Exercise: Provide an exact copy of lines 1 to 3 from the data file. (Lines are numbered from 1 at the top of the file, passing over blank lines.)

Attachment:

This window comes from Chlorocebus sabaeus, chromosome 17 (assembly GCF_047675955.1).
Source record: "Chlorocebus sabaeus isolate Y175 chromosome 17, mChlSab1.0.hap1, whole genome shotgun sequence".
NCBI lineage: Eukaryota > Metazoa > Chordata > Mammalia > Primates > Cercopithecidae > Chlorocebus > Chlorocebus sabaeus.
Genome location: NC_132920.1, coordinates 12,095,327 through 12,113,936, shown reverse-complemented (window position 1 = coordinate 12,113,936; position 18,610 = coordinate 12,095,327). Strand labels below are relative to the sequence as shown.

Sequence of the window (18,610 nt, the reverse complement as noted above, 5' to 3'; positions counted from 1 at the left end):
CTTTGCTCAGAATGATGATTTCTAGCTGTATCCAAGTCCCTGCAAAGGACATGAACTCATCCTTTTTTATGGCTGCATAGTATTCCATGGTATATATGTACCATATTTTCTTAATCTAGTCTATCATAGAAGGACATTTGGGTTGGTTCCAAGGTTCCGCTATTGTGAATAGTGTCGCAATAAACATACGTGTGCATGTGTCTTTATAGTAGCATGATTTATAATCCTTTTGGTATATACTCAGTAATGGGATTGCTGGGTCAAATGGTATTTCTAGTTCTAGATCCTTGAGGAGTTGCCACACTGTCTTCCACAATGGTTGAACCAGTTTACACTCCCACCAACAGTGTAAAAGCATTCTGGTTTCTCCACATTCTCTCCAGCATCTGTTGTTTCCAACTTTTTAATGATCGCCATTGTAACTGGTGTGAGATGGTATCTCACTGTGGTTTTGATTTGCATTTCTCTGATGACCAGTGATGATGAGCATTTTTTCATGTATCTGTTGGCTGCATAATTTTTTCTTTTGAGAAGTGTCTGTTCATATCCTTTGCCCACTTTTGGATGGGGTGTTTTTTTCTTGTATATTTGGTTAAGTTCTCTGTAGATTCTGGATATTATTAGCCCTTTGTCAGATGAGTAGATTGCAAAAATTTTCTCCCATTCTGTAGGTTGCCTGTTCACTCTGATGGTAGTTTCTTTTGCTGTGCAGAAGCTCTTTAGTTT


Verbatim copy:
This window comes from Chlorocebus sabaeus, chromosome 17 (assembly GCF_047675955.1).
Source record: "Chlorocebus sabaeus isolate Y175 chromosome 17, mChlSab1.0.hap1, whole genome shotgun sequence".
NCBI lineage: Eukaryota > Metazoa > Chordata > Mammalia > Primates > Cercopithecidae > Chlorocebus > Chlorocebus sabaeus.